McLennan

Sir J.C. McLennan (1867-1935)

University of Toronto Museum of Scientific Instruments

© 2001, CHIN. All Rights Reserved.


Sir J.C. McLennan of Ingersoll, Ontario, was one of the leading experimentalists of his time. He began his studies at Toronto under James Loudon, became physics demonstrator in 1892, worked under J.J. Thompson at the Cavendish Laboratory at Cambridge in 1898-1899, and obtained the first Ph.D. in physics at Toronto in 1900. In 1905 he became chair of the Physical Laboratories, replacing James Loudon. He created an international reputation through his discoveries in radioactivity, low-temperature physics, and spectroscopy.

McLennan commissioned the Adam Hilger Company to make this Quartz Lummer plate for his studies of the Mercury Green Line. This plate was capable of showing the finer lines of the ultraviolet spectra. The original investigations derived from a desire to understand the green line in the spectrum of the Aurora Borealis. With this instrument, McLennan became the first to study these mysterious phenomena in the controlled setting of the laboratory. The physicist Raman wrote to McLennan, "Your work on the green line of the Aurora is one of the most sensational achievements in modern physics."

Sir J.C. McLennan of Ingersoll, Ontario, was one of the leading experimentalists of his time. He began his studies at Toronto under James Loudon, became physics demonstrator in 1892, worked under J.J. Thompson at the Cavendish Laboratory at Cambridge in 1898-1899, and obtained the first Ph.D. in physics at Toronto in 1900. In 1905 he became chair of the Physical Laboratories, replacing James Loudon. He created an international reputation through his discoveries in radioactivity, low-temperature physics, and spectroscopy.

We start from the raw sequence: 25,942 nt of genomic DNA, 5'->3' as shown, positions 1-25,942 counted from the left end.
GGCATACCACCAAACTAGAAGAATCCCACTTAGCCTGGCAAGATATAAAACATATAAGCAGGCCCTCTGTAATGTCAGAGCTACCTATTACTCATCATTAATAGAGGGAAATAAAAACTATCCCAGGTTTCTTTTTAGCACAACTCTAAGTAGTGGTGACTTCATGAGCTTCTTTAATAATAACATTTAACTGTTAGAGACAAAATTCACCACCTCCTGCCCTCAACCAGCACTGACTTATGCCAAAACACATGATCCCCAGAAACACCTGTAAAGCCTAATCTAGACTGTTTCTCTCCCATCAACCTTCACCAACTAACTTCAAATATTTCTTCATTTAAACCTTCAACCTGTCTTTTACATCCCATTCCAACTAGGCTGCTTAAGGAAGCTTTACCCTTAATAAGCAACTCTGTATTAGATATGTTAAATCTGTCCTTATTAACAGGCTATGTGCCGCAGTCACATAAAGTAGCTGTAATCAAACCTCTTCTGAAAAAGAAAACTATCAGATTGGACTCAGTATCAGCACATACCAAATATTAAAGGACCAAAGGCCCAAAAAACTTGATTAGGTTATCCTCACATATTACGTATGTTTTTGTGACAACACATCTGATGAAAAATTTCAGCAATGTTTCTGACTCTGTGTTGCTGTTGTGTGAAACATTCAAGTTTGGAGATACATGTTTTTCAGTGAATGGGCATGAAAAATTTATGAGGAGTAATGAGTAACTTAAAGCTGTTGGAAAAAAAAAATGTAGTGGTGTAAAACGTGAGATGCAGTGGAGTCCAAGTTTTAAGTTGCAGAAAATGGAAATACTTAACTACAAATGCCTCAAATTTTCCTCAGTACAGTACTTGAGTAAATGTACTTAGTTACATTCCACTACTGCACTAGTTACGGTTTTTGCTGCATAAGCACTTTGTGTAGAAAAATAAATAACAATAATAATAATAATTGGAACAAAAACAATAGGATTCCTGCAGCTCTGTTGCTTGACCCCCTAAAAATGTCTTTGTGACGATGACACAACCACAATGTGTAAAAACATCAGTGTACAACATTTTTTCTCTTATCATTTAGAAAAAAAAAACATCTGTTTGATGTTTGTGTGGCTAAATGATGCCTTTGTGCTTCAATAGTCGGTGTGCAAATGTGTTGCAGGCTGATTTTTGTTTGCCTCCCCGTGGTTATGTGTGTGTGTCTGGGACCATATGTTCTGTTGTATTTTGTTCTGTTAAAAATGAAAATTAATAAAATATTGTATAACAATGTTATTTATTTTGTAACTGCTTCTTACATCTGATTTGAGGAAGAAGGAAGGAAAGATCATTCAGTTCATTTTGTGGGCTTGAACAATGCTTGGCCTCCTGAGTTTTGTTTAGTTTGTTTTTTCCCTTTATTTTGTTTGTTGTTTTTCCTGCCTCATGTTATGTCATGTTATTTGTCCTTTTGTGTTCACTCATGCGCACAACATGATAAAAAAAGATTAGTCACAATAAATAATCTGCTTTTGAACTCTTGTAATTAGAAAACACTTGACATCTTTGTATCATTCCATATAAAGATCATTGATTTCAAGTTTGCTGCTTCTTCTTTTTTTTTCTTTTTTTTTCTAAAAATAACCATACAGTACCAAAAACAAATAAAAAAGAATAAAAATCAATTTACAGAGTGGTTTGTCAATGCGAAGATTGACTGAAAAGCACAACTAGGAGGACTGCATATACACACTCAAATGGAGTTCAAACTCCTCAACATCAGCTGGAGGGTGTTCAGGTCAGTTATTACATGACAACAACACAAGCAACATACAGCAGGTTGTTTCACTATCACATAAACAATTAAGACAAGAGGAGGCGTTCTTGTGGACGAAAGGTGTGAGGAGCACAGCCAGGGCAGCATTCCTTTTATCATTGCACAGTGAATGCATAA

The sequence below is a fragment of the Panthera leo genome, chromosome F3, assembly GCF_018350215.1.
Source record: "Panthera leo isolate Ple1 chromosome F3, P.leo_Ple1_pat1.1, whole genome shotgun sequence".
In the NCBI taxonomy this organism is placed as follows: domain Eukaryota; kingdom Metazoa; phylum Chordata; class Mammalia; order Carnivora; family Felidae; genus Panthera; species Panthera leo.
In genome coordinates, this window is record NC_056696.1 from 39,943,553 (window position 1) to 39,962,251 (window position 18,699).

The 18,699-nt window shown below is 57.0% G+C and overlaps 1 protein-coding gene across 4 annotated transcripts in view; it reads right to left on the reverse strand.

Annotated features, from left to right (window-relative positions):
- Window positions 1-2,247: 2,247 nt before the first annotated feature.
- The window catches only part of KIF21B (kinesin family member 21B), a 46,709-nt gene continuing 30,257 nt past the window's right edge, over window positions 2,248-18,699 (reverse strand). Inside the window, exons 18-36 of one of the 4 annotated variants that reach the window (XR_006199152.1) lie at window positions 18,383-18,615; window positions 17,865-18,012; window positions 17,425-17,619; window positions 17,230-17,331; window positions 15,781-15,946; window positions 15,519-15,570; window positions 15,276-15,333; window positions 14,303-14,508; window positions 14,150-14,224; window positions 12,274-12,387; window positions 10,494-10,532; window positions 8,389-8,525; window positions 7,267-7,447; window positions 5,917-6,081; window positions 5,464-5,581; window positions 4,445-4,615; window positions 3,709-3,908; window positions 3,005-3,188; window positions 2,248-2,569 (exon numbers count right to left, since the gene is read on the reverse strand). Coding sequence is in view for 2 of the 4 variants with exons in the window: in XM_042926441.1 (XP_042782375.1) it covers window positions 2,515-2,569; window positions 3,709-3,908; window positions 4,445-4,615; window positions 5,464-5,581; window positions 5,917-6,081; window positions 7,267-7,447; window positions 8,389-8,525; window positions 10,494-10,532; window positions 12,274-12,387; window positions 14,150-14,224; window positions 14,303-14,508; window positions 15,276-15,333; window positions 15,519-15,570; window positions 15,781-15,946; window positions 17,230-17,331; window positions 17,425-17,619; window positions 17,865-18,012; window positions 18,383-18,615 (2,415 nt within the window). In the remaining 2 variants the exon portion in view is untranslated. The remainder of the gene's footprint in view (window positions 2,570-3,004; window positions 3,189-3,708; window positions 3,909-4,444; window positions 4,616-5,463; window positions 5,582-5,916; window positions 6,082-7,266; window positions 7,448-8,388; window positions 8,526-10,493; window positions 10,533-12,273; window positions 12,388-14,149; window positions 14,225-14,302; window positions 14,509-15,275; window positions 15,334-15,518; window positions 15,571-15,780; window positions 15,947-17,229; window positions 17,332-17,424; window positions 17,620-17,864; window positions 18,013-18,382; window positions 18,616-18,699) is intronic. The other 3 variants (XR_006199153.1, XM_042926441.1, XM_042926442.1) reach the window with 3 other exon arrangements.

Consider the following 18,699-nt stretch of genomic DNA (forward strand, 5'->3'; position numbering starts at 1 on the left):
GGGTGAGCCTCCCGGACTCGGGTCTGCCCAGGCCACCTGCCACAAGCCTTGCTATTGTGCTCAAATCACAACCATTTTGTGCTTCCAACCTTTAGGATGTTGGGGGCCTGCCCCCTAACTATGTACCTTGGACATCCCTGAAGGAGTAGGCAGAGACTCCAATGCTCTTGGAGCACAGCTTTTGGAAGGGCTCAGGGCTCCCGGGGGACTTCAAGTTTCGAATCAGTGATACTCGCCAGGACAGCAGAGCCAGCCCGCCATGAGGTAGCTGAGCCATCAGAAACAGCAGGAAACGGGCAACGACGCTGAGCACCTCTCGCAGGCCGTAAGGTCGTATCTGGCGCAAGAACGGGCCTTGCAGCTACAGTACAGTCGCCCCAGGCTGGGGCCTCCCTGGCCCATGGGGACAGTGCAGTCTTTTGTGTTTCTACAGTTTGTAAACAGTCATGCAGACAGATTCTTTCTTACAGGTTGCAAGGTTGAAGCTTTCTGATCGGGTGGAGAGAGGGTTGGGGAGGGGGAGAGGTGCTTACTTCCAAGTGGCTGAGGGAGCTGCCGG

McLennan commissioned the Adam Hilger Company to make this Quartz Lummer plate for his studies of the Mercury Green Line. This plate was capable of showing the finer lines of the ultraviolet spectra. The original investigations derived from a desire to understand the green line in the spectrum of the Aurora Borealis. With this instrument, McLennan became the first to study these mysterious phenomena in the controlled setting of the laboratory. The physicist Raman wrote to McLennan, "Your work on the green line of the Aurora is one of the most sensational achievements in modern physics."


© 2001, CHIN. All Rights Reserved.

LummerPlate

Quartz Lummer plate 1915 Department of Physics, University of Toronto

University of Toronto Museum of Scientific Instruments
c. 1915
© 2001, CHIN. All Rights Reserved.


Learning Objectives

The learner will:
  • Identify and appreciate the way history and culture shape a society’s science and technology
  • Describe scientific and technological developments, past and present, and appreciate their impact on individuals and societies
  • Describe how Canadians have contributed to science and technology on the global stage
  • Understand how technology and science interact

Teachers' Centre Home Page | Find Learning Resources & Lesson Plans